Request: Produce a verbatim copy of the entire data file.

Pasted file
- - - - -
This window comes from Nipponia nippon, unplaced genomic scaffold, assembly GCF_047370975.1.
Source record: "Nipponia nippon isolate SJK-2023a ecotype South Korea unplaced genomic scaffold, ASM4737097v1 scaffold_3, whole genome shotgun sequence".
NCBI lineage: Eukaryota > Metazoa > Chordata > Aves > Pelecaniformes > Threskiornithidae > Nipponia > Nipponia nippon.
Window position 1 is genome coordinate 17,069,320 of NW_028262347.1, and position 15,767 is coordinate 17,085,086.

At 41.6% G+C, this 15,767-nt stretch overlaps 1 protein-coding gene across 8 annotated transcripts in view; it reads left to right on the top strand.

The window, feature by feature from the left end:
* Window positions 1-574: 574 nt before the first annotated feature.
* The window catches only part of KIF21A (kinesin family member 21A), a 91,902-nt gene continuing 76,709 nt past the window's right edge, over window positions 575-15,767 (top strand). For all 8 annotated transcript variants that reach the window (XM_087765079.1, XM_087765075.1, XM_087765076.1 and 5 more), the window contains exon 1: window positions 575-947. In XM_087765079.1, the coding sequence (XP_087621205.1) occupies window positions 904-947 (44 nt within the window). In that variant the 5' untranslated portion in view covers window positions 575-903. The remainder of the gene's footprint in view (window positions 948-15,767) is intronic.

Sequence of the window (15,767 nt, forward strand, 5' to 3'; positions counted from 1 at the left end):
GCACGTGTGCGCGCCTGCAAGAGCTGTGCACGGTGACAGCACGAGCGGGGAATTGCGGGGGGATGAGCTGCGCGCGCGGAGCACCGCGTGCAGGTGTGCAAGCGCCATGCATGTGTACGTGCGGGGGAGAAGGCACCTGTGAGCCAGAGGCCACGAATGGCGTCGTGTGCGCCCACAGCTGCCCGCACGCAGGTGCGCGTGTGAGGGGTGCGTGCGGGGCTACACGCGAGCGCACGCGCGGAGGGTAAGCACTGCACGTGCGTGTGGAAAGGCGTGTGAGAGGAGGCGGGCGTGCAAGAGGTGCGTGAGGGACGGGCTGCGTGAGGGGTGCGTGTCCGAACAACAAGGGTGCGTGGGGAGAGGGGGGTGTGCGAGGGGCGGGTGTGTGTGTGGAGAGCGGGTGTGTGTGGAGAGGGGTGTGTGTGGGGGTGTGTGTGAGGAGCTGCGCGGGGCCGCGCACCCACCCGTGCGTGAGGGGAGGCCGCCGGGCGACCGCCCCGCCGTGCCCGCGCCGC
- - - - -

This window comes from Nipponia nippon, unplaced genomic scaffold, assembly GCF_047370975.1.
Source record: "Nipponia nippon isolate SJK-2023a ecotype South Korea unplaced genomic scaffold, ASM4737097v1 scaffold_3, whole genome shotgun sequence".
NCBI lineage: Eukaryota > Metazoa > Chordata > Aves > Pelecaniformes > Threskiornithidae > Nipponia > Nipponia nippon.
Window position 1 is genome coordinate 17,069,320 of NW_028262347.1, and position 15,767 is coordinate 17,085,086.

At 41.6% G+C, this 15,767-nt stretch overlaps 1 protein-coding gene across 8 annotated transcripts in view; it reads left to right on the top strand.

The window, feature by feature from the left end:
* Window positions 1-574: 574 nt before the first annotated feature.
* The window catches only part of KIF21A (kinesin family member 21A), a 91,902-nt gene continuing 76,709 nt past the window's right edge, over window positions 575-15,767 (top strand). For all 8 annotated transcript variants that reach the window (XM_087765079.1, XM_087765075.1, XM_087765076.1 and 5 more), the window contains exon 1: window positions 575-947. In XM_087765079.1, the coding sequence (XP_087621205.1) occupies window positions 904-947 (44 nt within the window). In that variant the 5' untranslated portion in view covers window positions 575-903. The remainder of the gene's footprint in view (window positions 948-15,767) is intronic.

Sequence of the window (15,767 nt, forward strand, 5' to 3'; positions counted from 1 at the left end):
GCACGTGTGCGCGCCTGCAAGAGCTGTGCACGGTGACAGCACGAGCGGGGAATTGCGGGGGGATGAGCTGCGCGCGCGGAGCACCGCGTGCAGGTGTGCAAGCGCCATGCATGTGTACGTGCGGGGGAGAAGGCACCTGTGAGCCAGAGGCCACGAATGGCGTCGTGTGCGCCCACAGCTGCCCGCACGCAGGTGCGCGTGTGAGGGGTGCGTGCGGGGCTACACGCGAGCGCACGCGCGGAGGGTAAGCACTGCACGTGCGTGTGGAAAGGCGTGTGAGAGGAGGCGGGCGTGCAAGAGGTGCGTGAGGGACGGGCTGCGTGAGGGGTGCGTGTCCGAACAACAAGGGTGCGTGGGGAGAGGGGGGTGTGCGAGGGGCGGGTGTGTGTGTGGAGAGCGGGTGTGTGTGGAGAGGGGTGTGTGTGGGGGTGTGTGTGAGGAGCTGCGCGGGGCCGCGCACCCACCCGTGCGTGAGGGGAGGCCGCCGGGCGACCGCCCCGCCGTGCCCGCGCCGC